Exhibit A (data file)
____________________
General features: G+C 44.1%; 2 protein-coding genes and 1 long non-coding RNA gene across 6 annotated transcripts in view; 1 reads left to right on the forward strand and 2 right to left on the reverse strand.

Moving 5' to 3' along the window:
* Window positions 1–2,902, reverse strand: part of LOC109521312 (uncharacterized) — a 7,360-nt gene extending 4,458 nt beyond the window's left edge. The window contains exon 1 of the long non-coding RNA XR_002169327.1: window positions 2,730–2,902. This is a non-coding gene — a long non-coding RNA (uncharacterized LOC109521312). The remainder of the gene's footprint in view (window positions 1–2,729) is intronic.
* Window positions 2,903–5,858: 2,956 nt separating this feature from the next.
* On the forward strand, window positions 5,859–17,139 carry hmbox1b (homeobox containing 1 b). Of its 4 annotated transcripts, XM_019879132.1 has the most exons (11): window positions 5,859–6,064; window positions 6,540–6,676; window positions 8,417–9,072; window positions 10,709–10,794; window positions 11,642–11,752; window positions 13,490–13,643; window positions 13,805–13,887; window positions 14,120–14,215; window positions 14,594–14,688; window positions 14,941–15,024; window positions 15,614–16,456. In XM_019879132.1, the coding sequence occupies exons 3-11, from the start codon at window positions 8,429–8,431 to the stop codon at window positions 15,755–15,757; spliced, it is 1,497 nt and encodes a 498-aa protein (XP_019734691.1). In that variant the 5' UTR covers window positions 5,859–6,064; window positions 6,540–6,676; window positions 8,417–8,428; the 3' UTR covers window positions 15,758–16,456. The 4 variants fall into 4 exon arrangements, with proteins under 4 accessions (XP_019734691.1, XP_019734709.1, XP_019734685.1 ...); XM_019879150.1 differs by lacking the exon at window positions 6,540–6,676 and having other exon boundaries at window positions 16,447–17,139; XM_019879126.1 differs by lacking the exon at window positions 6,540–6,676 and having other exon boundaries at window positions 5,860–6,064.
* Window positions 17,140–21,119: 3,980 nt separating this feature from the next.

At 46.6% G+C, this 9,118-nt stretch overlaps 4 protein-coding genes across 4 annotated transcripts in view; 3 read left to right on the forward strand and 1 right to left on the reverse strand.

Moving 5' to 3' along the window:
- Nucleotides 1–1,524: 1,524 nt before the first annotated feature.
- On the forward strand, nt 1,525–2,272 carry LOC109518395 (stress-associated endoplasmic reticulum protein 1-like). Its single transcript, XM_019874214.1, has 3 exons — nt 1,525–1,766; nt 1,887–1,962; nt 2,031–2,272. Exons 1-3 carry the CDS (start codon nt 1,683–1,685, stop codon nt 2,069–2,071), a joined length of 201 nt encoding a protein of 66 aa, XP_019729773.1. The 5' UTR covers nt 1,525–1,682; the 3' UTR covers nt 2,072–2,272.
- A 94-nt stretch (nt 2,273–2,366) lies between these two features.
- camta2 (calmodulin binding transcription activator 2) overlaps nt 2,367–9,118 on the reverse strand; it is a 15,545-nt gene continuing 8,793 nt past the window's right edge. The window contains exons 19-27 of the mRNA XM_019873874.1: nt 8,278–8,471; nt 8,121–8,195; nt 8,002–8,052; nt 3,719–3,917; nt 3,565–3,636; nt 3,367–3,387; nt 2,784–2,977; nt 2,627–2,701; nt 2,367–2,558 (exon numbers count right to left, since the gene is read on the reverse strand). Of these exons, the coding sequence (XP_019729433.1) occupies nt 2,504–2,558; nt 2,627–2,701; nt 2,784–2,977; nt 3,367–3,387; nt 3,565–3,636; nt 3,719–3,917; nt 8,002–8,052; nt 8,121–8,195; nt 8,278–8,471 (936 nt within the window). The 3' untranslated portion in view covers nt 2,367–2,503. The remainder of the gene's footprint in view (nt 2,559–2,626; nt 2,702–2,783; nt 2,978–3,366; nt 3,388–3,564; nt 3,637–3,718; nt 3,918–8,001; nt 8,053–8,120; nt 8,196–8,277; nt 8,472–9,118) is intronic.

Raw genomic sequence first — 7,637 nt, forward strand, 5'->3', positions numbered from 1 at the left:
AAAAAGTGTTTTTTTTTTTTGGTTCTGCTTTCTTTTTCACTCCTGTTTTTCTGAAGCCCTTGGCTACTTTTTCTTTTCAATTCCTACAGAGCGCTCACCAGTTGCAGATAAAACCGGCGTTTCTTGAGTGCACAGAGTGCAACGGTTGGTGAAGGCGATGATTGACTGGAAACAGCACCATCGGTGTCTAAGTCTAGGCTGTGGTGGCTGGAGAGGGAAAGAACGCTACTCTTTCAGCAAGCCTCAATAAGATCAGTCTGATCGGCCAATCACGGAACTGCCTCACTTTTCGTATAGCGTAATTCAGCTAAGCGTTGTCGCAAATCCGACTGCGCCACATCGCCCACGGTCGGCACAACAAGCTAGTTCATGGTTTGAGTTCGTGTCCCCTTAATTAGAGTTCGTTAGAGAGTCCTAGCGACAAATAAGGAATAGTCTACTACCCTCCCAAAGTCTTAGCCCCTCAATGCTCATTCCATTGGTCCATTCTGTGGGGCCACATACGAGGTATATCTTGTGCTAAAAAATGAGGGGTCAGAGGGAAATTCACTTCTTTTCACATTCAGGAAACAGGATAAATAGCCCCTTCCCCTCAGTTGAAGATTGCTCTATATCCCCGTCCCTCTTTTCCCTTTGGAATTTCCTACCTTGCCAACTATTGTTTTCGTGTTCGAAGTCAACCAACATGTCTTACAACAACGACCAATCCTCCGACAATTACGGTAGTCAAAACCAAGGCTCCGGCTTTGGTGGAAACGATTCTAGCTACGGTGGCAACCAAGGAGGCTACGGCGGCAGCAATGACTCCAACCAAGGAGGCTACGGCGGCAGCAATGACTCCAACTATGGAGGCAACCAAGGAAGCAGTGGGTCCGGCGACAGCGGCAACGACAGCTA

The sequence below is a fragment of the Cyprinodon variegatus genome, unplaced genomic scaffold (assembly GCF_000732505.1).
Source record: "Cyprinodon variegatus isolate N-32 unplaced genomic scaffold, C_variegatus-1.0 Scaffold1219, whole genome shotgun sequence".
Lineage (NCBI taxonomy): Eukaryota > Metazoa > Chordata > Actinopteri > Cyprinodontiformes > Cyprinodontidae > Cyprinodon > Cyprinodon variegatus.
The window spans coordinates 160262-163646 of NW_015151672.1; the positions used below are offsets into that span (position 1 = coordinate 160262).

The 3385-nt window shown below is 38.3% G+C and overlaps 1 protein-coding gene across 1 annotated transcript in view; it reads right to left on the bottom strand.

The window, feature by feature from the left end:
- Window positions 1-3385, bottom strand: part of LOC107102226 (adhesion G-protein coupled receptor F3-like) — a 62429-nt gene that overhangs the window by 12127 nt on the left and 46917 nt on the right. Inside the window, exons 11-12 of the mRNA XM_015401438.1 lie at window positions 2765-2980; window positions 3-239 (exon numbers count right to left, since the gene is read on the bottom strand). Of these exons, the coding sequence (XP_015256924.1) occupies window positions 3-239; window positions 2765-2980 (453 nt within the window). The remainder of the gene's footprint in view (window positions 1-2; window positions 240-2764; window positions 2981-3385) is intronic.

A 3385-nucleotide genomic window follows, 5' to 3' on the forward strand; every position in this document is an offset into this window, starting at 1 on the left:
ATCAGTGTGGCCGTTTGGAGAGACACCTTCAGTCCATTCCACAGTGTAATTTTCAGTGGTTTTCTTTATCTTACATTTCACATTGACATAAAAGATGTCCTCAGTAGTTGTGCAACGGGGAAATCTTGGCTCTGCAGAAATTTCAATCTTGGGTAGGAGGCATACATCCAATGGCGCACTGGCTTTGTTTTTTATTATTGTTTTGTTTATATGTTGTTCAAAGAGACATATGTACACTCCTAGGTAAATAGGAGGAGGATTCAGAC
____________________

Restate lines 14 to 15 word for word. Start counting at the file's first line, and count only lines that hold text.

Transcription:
AAAAAGTGTTTTTTTTTTTTGGTTCTGCTTTCTTTTTCACTCCTGTTTTTCTGAAGCCCTTGGCTACTTTTTCTTTTCAATTCCTACAGAGCGCTCACCAGTTGCAGATAAAACCGGCGTTTCTTGAGTGCACAGAGTGCAACGGTTGGTGAAGGCGATGATTGACTGGAAACAGCACCATCGGTGTCTAAGTCTAGGCTGTGGTGGCTGGAGAGGGAAAGAACGCTACTCTTTCAGCAAGCCTCAATAAGATCAGTCTGATCGGCCAATCACGGAACTGCCTCACTTTTCGTATAGCGTAATTCAGCTAAGCGTTGTCGCAAATCCGACTGCGCCACATCGCCCACGGTCGGCACAACAAGCTAGTTCATGGTTTGAGTTCGTGTCCCCTTAATTAGAGTTCGTTAGAGAGTCCTAGCGACAAATAAGGAATAGTCTACTACCCTCCCAAAGTCTTAGCCCCTCAATGCTCATTCCATTGGTCCATTCTGTGGGGCCACATACGAGGTATATCTTGTGCTAAAAAATGAGGGGTCAGAGGGAAATTCACTTCTTTTCACATTCAGGAAACAGGATAAATAGCCCCTTCCCCTCAGTTGAAGATTGCTCTATATCCCCGTCCCTCTTTTCCCTTTGGAATTTCCTACCTTGCCAACTATTGTTTTCGTGTTCGAAGTCAACCAACATGTCTTACAACAACGACCAATCCTCCGACAATTACGGTAGTCAAAACCAAGGCTCCGGCTTTGGTGGAAACGATTCTAGCTACGGTGGCAACCAAGGAGGCTACGGCGGCAGCAATGACTCCAACCAAGGAGGCTACGGCGGCAGCAATGACTCCAACTATGGAGGCAACCAAGGAAGCAGTGGGTCCGGCGACAGCGGCAACGACAGCTA

The sequence below is a fragment of the Cyprinodon variegatus genome, unplaced genomic scaffold (assembly GCF_000732505.1).